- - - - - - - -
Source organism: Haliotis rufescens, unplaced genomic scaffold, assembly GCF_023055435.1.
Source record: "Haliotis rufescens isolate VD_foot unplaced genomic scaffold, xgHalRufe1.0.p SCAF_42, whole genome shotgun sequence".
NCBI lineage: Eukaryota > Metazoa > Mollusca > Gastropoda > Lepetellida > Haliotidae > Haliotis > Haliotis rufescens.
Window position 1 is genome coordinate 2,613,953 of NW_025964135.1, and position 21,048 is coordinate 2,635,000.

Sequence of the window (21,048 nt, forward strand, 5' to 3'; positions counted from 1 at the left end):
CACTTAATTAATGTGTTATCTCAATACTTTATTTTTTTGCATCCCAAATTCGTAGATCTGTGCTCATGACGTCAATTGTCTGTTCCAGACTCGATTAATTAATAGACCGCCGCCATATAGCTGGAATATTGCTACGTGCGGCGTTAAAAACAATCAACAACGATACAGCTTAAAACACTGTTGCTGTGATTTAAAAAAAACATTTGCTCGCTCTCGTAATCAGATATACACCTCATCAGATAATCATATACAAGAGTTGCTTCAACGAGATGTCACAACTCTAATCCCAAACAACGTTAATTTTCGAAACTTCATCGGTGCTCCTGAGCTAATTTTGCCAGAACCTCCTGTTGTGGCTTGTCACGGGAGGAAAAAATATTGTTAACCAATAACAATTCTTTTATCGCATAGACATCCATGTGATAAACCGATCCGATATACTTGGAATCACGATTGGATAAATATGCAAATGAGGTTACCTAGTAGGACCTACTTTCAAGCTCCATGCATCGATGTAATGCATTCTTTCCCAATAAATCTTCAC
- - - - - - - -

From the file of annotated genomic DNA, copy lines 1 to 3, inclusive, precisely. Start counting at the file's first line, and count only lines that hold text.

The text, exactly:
Source organism: Haliotis rufescens, unplaced genomic scaffold, assembly GCF_023055435.1.
Source record: "Haliotis rufescens isolate VD_foot unplaced genomic scaffold, xgHalRufe1.0.p SCAF_42, whole genome shotgun sequence".
NCBI lineage: Eukaryota > Metazoa > Mollusca > Gastropoda > Lepetellida > Haliotidae > Haliotis > Haliotis rufescens.